Besides the market study I am proposing to have the students come to Salinas for an annual study away program about Global Markets.  Here they can learn together about the culture, production and transformation of quinoa – right from the quinoa capital itself!  The group will then split into three smaller teams and spend a few days coming up with innovative ways of working on either the cultural aspects with the 5,000 year old ruins, artifacts and mummies of Aycalla a primitive quinoa town, production points of quinoa growing in the rural community of Otuyo or transformation technologies related to the quinoa machinery in the Salinas town.  These insights will be shared with a larger community audience.  In between there will be opportunities to explore the quinoa kitchens, colonial and geographical history of Salinas with 500 year old Spanish mills, naturally carbonated mineral springs and the Tunupa volcano (dormant).  In between all this, students will have time to stroll quiet town streets, wonder at the vastness of the surreal salt flats, and reflect upon it all under the wide altiplano skies.  Traditional welcoming ceremonies and departure blessings will be shared too.

The quinoa story does not end – it just keeps growing!

On August 16th I will present my quinoa data at Catholic University in la Paz and have guests – women leaders from the quinoa fields – come and present their experiences and answer questions.  I will also have a small quinoa market at the university gates and will be serving quinoa snacks at the presentation.  I hope to have 60 people attend – including students, quinoa workers and the press.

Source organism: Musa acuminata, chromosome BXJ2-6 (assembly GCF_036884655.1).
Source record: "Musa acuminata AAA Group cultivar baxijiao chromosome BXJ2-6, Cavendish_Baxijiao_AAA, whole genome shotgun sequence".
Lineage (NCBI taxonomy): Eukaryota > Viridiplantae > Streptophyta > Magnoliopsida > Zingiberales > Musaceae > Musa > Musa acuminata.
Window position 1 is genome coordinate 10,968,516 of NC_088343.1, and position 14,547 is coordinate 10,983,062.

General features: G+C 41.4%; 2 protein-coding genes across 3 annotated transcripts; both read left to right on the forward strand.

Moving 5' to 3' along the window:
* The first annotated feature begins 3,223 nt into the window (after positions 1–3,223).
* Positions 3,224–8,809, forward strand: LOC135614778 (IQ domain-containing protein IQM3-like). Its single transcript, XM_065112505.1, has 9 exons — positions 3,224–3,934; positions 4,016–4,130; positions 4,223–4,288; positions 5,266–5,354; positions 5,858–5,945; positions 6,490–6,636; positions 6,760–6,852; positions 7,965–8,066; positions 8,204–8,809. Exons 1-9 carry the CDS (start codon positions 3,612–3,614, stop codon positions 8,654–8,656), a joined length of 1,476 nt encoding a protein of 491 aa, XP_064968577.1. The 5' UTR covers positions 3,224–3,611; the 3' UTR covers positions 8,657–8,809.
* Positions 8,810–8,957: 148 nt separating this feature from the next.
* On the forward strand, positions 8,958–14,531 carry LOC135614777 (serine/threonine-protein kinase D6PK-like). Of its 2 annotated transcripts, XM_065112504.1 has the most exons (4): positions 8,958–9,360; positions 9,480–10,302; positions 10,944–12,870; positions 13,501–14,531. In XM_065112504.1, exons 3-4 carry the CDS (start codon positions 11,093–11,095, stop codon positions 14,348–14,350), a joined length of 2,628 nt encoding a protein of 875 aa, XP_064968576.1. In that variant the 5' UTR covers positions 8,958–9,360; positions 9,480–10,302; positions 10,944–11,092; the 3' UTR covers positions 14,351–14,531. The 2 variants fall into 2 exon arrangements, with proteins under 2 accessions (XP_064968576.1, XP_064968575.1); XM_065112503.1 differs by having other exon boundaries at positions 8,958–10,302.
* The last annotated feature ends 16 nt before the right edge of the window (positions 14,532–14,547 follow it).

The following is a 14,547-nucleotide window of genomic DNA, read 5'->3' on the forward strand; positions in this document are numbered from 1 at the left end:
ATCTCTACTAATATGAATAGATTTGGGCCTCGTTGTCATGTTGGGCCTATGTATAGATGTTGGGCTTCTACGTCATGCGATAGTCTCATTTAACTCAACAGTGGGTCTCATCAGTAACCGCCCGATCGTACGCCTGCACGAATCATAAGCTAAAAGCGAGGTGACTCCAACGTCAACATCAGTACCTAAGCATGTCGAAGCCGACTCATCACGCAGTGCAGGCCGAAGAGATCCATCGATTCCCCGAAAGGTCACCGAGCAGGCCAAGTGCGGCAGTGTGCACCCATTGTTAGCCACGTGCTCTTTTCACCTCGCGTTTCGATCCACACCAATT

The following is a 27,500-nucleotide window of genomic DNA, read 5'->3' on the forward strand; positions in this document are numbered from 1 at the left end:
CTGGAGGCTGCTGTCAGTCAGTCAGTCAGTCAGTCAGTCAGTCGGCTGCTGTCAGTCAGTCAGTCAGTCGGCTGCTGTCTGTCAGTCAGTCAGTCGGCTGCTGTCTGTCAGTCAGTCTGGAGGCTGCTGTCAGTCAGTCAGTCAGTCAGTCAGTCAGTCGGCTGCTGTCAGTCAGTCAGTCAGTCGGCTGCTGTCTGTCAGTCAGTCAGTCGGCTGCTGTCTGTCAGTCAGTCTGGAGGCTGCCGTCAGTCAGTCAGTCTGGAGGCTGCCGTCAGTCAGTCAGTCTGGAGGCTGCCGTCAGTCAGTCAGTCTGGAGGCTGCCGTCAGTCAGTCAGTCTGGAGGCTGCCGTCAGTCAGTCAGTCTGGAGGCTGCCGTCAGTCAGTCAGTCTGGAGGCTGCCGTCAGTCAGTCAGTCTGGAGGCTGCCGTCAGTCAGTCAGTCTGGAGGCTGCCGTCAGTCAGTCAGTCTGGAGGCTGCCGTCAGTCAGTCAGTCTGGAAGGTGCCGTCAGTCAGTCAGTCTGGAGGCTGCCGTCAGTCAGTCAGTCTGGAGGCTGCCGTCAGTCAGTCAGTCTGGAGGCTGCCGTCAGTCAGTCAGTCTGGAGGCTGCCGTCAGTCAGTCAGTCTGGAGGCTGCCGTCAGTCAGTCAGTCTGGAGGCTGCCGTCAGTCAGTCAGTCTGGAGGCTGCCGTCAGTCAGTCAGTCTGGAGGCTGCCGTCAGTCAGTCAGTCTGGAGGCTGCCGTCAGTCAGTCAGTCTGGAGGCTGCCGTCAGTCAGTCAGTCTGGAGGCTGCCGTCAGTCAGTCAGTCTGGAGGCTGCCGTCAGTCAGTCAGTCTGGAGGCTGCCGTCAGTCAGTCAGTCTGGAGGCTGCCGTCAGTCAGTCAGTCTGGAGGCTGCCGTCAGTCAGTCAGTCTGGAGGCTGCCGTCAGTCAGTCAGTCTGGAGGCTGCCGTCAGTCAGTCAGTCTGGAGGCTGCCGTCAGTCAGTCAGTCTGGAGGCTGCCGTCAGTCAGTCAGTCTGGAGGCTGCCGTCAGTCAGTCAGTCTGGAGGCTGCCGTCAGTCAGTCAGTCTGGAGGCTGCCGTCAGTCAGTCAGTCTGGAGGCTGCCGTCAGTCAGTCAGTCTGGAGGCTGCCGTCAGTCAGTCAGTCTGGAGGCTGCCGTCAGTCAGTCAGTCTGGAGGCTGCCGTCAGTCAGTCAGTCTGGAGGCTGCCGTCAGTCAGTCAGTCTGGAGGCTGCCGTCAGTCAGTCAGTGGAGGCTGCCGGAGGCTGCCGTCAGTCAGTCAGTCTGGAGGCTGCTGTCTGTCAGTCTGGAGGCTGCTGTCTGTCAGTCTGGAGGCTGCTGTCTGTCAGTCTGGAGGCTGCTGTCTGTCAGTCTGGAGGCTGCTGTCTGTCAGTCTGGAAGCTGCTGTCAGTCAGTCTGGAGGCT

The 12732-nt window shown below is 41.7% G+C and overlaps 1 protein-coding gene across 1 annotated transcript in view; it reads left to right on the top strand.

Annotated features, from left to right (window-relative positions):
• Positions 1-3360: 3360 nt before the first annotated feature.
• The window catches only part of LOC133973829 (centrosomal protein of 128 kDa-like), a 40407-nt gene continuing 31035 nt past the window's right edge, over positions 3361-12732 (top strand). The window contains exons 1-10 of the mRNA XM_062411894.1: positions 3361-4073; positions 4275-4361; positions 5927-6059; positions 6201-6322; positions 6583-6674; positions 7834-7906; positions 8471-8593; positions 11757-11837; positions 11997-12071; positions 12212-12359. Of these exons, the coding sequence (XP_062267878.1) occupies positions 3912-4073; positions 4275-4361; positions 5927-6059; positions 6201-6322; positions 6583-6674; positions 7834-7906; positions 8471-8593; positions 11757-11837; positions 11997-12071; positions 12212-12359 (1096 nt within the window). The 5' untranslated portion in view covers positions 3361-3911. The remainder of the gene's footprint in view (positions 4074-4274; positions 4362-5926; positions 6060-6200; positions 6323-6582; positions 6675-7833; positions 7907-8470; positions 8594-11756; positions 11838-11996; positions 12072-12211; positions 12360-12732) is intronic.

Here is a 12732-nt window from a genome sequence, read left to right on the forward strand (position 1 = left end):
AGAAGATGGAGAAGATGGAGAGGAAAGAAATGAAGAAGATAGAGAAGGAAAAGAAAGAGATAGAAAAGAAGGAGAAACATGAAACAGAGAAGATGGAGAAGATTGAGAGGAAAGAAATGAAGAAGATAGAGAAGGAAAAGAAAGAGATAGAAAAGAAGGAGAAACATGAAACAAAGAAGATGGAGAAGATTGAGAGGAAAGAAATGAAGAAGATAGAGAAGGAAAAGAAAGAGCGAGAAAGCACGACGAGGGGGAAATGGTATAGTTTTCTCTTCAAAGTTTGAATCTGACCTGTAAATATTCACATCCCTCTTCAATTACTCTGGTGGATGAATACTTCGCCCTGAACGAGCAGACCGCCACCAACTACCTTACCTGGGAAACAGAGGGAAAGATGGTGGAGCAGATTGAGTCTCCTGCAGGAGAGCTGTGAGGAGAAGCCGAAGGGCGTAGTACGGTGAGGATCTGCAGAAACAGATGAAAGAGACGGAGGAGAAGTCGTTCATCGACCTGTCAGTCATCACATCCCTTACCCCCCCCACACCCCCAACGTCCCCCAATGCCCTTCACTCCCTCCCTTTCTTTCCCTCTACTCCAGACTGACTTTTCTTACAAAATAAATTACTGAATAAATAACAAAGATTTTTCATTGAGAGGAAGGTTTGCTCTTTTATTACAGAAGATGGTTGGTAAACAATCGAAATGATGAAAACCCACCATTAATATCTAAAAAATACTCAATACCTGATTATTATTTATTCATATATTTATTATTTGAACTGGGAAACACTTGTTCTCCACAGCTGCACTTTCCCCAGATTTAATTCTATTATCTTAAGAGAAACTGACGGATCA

Day 16 – Getting around in Bolivia: a photo log.

Day 16 – Getting around in Bolivia: a photo log.

Pope Francis comes to Bolivia

Pope Francis comes to Bolivia

You never know what to expect when traveling around in Bolivia! I had to re-schedule my week of city visits in La Paz when the Pope came to town. The El Alto transportation hub was essentially closed for days as people prepared the parade route. And offices were closed too. So I had to cancel many visits until Thursday, after the Pope had left.

Another roadblack in la paz

Road block during rush hour on The Prado ,La Paz´s busy downtown main street.

Then the only challenge was the road blocks. Road blocks are a common way Bolivians bring more attention to issues they think might have missed the governments attention, such as in this case, development work that was left undone in the city of Potosi.

Yellow Line - Teleferrico, La Paz, Bolivia

Yellow Line – Teleferrico, La Paz, Bolivia

Though not all is a huge challenge. The new Teleferrico cable car system makes transportation from the high altiplano region of El Alto to the center of La Paz 1,500 feet below a joy. I felt I was the Pope myself ascending down from the heavens to meet the people of La Paz, as I rode in my Yellow Line cable car for the first time. And at just $.45 (3 Bs) each way, you can’t beat the price.